Mayors' Third Survey on Homeland Security Funding Shows Half of Cities Still Await Funds
July 12, 2004
More than half the cities surveyed in June by The United States Conference of Mayors report that they have not yet received any funds, nor been notified that they would, through the Federal First Responder/Critical Infrastructure program. This program is the largest of the federal homeland security initiatives designed to support local first responders in cities.
The mayors' third report to the nation on the flow of the homeland security funds through the states to the cities, released June 25 in Boston at the start of the 72nd Annual Conference of Mayors, found that by the end of May, just under one-fourth of the 231 cities surveyed had received Fiscal Year 2003 funds under this program, and just under one-fourth had been informed that they would. The 52 percent reporting that they had not received funding represented about the same percentage of survey cities reporting this in the mayors' first national survey, which was released l0 months earlier.
Under the State Domestic Preparedness Funding program, another major federal initiative, the survey found that more than half of the cities had received Fiscal Year 2003 funds and another 26 percent had been told that they would. The 23 percent saying they had neither received nor been told that they would receive funds represented the same percentage reporting this five months earlier in the Conference's second survey.
The series of 50-state surveys conducted by the Conference of Mayors examines the flow of federal funding through ten separate programs. In releasing the survey report in Boston, Elizabeth (NJ) Mayor J. Christian Bollwage, Chair of the Conference's Criminal and Social Justice Committee, said "The key question for all of us today is simply whether, five months later, the situation in our cities has improved whether the system for distributing federal homeland security funds through the states is serving us better. The answer to this question is pretty much the same as it was five months ago: we are seeing some progress in some areas, little or no progress in others."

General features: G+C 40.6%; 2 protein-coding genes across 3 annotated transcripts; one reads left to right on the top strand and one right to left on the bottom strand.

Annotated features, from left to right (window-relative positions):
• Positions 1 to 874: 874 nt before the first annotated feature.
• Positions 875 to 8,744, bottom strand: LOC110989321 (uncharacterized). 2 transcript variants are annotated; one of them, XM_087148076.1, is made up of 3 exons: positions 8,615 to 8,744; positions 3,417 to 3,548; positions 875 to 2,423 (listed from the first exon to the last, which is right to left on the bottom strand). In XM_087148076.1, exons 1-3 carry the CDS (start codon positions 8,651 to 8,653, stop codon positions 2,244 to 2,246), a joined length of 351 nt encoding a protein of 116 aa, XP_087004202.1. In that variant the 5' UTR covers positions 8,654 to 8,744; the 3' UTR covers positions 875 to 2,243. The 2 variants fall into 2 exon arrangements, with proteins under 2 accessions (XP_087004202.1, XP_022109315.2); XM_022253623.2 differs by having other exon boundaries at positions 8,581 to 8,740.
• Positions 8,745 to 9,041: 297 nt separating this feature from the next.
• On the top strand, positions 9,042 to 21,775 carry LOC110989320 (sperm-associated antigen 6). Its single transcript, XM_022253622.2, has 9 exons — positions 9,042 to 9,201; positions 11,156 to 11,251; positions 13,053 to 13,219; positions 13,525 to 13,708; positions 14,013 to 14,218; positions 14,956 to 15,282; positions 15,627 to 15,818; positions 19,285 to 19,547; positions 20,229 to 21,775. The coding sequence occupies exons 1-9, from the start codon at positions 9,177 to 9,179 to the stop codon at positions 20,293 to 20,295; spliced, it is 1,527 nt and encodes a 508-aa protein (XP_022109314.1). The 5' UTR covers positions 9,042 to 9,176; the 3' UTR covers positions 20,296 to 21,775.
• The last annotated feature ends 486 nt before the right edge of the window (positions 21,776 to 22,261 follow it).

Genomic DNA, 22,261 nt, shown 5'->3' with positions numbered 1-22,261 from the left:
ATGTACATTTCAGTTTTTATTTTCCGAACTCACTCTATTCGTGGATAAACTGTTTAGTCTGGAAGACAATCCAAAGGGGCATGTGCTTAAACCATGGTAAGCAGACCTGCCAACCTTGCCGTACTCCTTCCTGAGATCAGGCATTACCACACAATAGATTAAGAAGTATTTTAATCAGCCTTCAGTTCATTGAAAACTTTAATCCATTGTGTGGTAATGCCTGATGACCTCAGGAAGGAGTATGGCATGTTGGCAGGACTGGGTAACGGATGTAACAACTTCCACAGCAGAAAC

The Conference surveys also assessed whether local officials felt they had been given an adequate opportunity to influence their states in regard to how the federal homeland security funds can be used in their cities. For the Federal First Responder program, 52 percent of the survey cities said they had not gotten an adequate opportunity to do this; for the State Domestic Preparedness program, 44 percent said they had not gotten this opportunity. Both were an improvement over earlier survey findings. "Looking across the three surveys, we have more officials saying they have been given an opportunity to influence how their homeland security funds can be used. The trend here is in the right direction, but the percentage of city officials who still haven't been given this opportunity remains far too high," Bollwage said.
Conference Vice President Akron Mayor Donald L. Plusquellic, reported that the organization would be working with the Department of Homeland Security (DHS) and the Congress to implement recommendations on improving the flow of homeland security funds released just a few days earlier by the Task Force on State and Local Homeland Security Funding which DHS Secretary Tom Ridge created in March. Plusquellic served as the Vice Chair of this group and other members of the Conference leadership President James Garner of Hempstead; Advisory Board Chair Beverly O'Neill of Long Beach, and Bollwage were also members.